Welcome to my new series of blog posts called ‘Anatomy of a Photo’. Going forward with this new Australian landscape photography series, I am looking to give insights into what goes in to the making of my images, from inception through to the final output, with a little creative writing (me talking shit) thrown in for good measure. Please keep in mind that I am a landscape photographer, not a writer, so be gentle!
The first cab off the rank is an oldie but a goodie. ‘Eternal Lovers’ was captured at one of my favourite places for landscape photography and just in general on the Sunshine Coast, the picturesque Pt Arkwright. This place is a real jewel of the coast, and the start of the bays of Coolum. You could spend a lifetime in this little zone shooting the different compositions that the tide, swell and lighting conditions allow, and I dare say I will.
If you spend enough time around the same part of the world you notice the cyclical ebb and flow of the guiding hand of mother nature in its many observable aspects. One such example of the ebb and flow of nature is the sand. The flow of sands and their coming and going are more observable, obvious, at headlands and back beaches where the structures of the headland serves as a point of reference to the changing sands.
The two rocks in ‘Eternal Lovers’ are actually part of the same structure connected to the bed rock, and at the time of writing this they are both fully exposed with no sand around them so this photo could not be recreated at the moment. I captured this image towards the end of winter, when the southerly winds that typify winter on the coast had blown the sand up the beach where it collected on the southern side of the headland.
When composing this image the most important thing, apart from being there with the full moon and the setting sun lighting up those fairy floss high-level clouds, was capturing the symmetry and form of the rocks in a way that makes them look like they are two pieces of a puzzle that could be connected.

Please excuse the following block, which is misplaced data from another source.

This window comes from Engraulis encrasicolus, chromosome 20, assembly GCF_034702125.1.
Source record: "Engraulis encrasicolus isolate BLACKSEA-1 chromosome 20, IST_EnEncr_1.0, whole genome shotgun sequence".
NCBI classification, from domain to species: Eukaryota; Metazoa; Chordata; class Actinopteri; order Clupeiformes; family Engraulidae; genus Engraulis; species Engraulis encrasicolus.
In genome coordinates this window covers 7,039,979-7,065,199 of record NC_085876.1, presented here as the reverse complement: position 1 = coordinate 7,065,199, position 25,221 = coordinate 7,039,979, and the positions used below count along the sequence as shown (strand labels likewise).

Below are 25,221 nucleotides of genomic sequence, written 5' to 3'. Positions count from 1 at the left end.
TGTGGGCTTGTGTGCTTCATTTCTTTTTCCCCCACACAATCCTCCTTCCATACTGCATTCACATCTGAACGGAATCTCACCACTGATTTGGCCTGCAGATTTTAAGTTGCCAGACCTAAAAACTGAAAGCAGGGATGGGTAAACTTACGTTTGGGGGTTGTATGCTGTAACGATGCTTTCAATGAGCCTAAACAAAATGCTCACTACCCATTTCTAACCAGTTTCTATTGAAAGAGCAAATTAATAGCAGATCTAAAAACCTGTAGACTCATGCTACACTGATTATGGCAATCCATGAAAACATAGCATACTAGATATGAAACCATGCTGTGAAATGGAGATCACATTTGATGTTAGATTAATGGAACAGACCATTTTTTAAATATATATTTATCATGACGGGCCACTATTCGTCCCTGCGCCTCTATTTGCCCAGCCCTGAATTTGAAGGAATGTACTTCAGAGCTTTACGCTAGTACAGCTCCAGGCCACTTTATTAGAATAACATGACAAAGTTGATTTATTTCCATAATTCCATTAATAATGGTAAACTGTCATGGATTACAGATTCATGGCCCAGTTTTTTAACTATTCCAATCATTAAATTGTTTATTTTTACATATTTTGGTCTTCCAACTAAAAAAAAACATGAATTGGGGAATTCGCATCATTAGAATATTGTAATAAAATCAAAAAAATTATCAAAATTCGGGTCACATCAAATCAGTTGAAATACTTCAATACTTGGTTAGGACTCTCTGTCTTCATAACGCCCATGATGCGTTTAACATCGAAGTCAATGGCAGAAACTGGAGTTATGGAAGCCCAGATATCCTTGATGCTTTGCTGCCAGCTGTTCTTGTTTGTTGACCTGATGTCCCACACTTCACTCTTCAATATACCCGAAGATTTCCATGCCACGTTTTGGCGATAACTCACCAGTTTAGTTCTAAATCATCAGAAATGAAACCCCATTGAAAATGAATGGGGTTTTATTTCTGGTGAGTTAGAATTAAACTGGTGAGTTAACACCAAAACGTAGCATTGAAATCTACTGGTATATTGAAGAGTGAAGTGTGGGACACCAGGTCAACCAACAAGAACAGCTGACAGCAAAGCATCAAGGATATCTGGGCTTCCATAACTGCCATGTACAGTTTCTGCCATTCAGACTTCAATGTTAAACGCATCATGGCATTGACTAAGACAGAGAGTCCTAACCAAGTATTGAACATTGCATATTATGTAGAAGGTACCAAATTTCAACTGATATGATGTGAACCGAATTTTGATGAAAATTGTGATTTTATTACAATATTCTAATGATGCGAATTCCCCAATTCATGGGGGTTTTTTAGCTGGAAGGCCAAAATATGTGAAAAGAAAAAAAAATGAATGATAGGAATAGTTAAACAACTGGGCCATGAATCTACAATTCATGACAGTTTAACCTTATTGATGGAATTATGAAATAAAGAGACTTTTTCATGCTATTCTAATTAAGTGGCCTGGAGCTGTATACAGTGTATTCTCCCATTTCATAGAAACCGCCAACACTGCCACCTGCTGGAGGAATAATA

The other important element of this photo is obviously the moon. It is such a treat for a landscape photographer to capture a photo of the moon with those beautiful golden hour hues. Those opportunities don’t come along every day and as such you can feel a little pressure to not blow the shot – I have blown my fair share of amazing moments, it hurts. I chose to slow the shutter down a little with this one to further separate the elements of the scene and give an ethereal feel. Shooting away from the sun is always more forgiving in terms of the dynamic range of an image. So with the sun setting to the west and me pointing my camera to the east, this allowed me to capture the fully dynamic range of the scene in a single exposure, something that is not achievable when shooting towards the sun, even with today’s high end large format digital sensors.
So in short, right place right time, I lined up the rising moon between two photogenic rocks, filled the memory card and this was the best of what I ended up with, one of my favourite images of the Sunshine Coast – ‘Eternal Lovers’.